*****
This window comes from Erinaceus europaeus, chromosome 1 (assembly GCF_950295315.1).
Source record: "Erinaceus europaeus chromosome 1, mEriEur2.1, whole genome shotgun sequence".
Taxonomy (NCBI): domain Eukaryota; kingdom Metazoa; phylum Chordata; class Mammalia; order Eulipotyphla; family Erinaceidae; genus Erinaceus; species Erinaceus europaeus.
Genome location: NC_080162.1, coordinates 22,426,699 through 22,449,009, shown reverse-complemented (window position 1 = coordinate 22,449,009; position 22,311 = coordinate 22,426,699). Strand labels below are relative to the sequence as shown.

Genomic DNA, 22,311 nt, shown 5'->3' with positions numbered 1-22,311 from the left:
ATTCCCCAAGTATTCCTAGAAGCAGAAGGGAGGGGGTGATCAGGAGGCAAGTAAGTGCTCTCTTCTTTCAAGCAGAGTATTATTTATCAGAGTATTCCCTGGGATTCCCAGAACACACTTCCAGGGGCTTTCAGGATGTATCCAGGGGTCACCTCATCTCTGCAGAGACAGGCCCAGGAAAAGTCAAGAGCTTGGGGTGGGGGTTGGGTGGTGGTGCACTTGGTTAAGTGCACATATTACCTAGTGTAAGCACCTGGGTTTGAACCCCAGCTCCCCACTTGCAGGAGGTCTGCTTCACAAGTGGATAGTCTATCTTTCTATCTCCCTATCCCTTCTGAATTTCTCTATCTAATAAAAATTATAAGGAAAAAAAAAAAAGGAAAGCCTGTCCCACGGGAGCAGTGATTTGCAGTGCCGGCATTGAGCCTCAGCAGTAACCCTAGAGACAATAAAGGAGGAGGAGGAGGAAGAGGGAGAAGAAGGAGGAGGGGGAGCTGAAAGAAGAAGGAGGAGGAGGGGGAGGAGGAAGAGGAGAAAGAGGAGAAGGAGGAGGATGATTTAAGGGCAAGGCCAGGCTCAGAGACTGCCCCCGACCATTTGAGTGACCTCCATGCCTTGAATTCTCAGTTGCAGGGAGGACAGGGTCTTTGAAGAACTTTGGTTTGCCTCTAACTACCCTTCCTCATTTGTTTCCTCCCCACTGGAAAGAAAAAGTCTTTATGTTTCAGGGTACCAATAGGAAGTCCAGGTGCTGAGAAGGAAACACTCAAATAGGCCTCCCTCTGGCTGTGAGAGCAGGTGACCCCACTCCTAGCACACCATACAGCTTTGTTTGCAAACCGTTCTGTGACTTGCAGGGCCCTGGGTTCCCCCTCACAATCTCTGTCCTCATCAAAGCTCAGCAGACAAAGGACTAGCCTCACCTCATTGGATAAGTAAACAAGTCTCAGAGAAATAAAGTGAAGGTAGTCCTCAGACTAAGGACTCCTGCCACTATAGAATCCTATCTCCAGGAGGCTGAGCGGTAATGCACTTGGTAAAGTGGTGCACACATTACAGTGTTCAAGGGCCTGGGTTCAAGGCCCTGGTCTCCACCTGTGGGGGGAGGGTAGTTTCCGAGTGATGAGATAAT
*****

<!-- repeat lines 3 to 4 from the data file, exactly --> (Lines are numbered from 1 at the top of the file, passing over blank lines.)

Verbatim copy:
Taxonomy (NCBI): domain Eukaryota; kingdom Metazoa; phylum Chordata; class Mammalia; order Eulipotyphla; family Erinaceidae; genus Erinaceus; species Erinaceus europaeus.
Genome location: NC_080162.1, coordinates 22,426,699 through 22,449,009, shown reverse-complemented (window position 1 = coordinate 22,449,009; position 22,311 = coordinate 22,426,699). Strand labels below are relative to the sequence as shown.